So, once the large effort is made in the public school to do the assessments and then write a quite lengthy IEP that meets all federal requirements, the student is then paid state funds to transfer to a private school that may or may not even have a teacher who is trained to deal with a child with that particular disability.

In addition, the parents can be wealthy and plenty able to pay for a private education.

One problem with allowing this is to set the precedent that parents can just individually take their tax money with them to whatever school they want. And we know that isn’t the way that schools are paid for. Any per student figure set for portability is arbitrary since the whole of education expense flows at different levels from year to year even for the same student.

But, the biggest problem with allowing the wealthy to take advantage of this is that the measure was sold, as are all “choice” bills, as a way to keep the poor and people with little means from being “stuck in a low-performing school.”

It turns out that the poor are not the primary beneficiaries of this Bait and Switch with "Parent Choice"?:

Washington State Democratic Party Committee Votes to Reject Common Core - Living in Dialogue

Washington State Democratic Party Committee Votes to Reject Common Core - Living in Dialogue:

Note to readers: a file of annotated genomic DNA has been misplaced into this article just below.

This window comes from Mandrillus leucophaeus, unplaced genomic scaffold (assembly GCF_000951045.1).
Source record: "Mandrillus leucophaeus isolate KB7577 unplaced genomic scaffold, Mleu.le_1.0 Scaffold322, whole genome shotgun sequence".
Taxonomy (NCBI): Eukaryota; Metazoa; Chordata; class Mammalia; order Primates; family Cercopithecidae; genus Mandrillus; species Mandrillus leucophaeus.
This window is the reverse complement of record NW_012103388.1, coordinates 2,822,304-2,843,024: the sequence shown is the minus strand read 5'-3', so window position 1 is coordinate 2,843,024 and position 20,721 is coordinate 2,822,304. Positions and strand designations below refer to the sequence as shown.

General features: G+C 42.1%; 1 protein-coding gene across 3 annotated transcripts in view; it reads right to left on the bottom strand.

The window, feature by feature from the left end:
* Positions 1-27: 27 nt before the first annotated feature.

Washington State Democratic Party Committee Votes to Reject Common Core

 By Anthony Cody.

The Central Committee of the Washington State Democratic Party has passed a resolution that roundly condemns the Common Core standards. This is the first time a statewide Democratic Party committee has taken a public position against the Common Core, and it happened in the back yard of the Gates Foundation, which has provided the funding that made the national standards project possible. This could signal a sea-change for the beleaguered standards, because up until now, political opposition has been strongest in the Republican party.
About 150 delegates representing 49 legislative districts, from 29 counties, gathered at the Red Lion Inn in the state capital, Olympia on Saturday, Jan. 24, where there was a showdown between “new Democrats” and a scrappy coalition of education and labor activists. Activists mixed in with the delegates, and carried homemade signs expressing their opposition to the Common Core. They also arrived early and made sure there were flyers on each chair carrying their message.
David Spring is a leader of the Democratic Party for East King County near Seattle. He helped organize for the vote, and says,